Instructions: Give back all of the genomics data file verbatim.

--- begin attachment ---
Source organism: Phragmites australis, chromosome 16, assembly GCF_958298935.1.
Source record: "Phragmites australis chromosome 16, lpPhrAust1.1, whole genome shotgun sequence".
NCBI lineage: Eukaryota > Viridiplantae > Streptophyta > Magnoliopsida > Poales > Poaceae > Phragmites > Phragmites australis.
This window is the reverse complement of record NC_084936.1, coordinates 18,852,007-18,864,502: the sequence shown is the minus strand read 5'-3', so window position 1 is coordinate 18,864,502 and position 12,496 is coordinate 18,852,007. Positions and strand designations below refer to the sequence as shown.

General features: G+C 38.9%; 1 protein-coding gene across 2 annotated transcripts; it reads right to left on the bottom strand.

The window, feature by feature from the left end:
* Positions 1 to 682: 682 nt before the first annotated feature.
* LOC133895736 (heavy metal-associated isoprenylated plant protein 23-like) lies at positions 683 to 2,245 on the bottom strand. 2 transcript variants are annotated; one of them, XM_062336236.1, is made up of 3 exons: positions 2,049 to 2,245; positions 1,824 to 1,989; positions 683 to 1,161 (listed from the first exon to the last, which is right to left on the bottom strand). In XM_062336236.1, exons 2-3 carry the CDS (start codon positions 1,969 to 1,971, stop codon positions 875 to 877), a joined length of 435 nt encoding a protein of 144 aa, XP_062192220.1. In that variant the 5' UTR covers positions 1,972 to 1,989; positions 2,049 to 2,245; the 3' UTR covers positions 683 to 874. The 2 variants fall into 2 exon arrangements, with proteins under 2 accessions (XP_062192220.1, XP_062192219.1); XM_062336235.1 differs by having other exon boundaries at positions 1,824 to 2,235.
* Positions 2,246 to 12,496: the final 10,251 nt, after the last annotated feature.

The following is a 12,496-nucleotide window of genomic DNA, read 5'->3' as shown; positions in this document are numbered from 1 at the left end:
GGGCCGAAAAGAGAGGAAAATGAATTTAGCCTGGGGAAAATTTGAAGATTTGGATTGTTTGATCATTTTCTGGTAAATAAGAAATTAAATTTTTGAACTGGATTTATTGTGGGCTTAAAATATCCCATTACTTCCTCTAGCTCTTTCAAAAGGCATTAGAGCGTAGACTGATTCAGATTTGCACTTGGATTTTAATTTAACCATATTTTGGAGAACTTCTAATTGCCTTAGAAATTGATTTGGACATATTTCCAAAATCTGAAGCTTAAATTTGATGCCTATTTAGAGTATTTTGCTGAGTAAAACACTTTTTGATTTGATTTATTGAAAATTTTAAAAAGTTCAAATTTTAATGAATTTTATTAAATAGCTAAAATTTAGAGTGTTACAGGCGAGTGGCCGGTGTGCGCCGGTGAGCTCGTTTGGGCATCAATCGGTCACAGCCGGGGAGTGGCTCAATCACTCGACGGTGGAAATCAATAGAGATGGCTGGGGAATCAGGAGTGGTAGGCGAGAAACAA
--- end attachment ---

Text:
Source organism: Phragmites australis, chromosome 16, assembly GCF_958298935.1.
Source record: "Phragmites australis chromosome 16, lpPhrAust1.1, whole genome shotgun sequence".
NCBI lineage: Eukaryota > Viridiplantae > Streptophyta > Magnoliopsida > Poales > Poaceae > Phragmites > Phragmites australis.
This window is the reverse complement of record NC_084936.1, coordinates 18,852,007-18,864,502: the sequence shown is the minus strand read 5'-3', so window position 1 is coordinate 18,864,502 and position 12,496 is coordinate 18,852,007. Positions and strand designations below refer to the sequence as shown.

General features: G+C 38.9%; 1 protein-coding gene across 2 annotated transcripts; it reads right to left on the bottom strand.

The window, feature by feature from the left end:
* Positions 1 to 682: 682 nt before the first annotated feature.
* LOC133895736 (heavy metal-associated isoprenylated plant protein 23-like) lies at positions 683 to 2,245 on the bottom strand. 2 transcript variants are annotated; one of them, XM_062336236.1, is made up of 3 exons: positions 2,049 to 2,245; positions 1,824 to 1,989; positions 683 to 1,161 (listed from the first exon to the last, which is right to left on the bottom strand). In XM_062336236.1, exons 2-3 carry the CDS (start codon positions 1,969 to 1,971, stop codon positions 875 to 877), a joined length of 435 nt encoding a protein of 144 aa, XP_062192220.1. In that variant the 5' UTR covers positions 1,972 to 1,989; positions 2,049 to 2,245; the 3' UTR covers positions 683 to 874. The 2 variants fall into 2 exon arrangements, with proteins under 2 accessions (XP_062192220.1, XP_062192219.1); XM_062336235.1 differs by having other exon boundaries at positions 1,824 to 2,235.
* Positions 2,246 to 12,496: the final 10,251 nt, after the last annotated feature.

The following is a 12,496-nucleotide window of genomic DNA, read 5'->3' as shown; positions in this document are numbered from 1 at the left end:
GGGCCGAAAAGAGAGGAAAATGAATTTAGCCTGGGGAAAATTTGAAGATTTGGATTGTTTGATCATTTTCTGGTAAATAAGAAATTAAATTTTTGAACTGGATTTATTGTGGGCTTAAAATATCCCATTACTTCCTCTAGCTCTTTCAAAAGGCATTAGAGCGTAGACTGATTCAGATTTGCACTTGGATTTTAATTTAACCATATTTTGGAGAACTTCTAATTGCCTTAGAAATTGATTTGGACATATTTCCAAAATCTGAAGCTTAAATTTGATGCCTATTTAGAGTATTTTGCTGAGTAAAACACTTTTTGATTTGATTTATTGAAAATTTTAAAAAGTTCAAATTTTAATGAATTTTATTAAATAGCTAAAATTTAGAGTGTTACAGGCGAGTGGCCGGTGTGCGCCGGTGAGCTCGTTTGGGCATCAATCGGTCACAGCCGGGGAGTGGCTCAATCACTCGACGGTGGAAATCAATAGAGATGGCTGGGGAATCAGGAGTGGTAGGCGAGAAACAA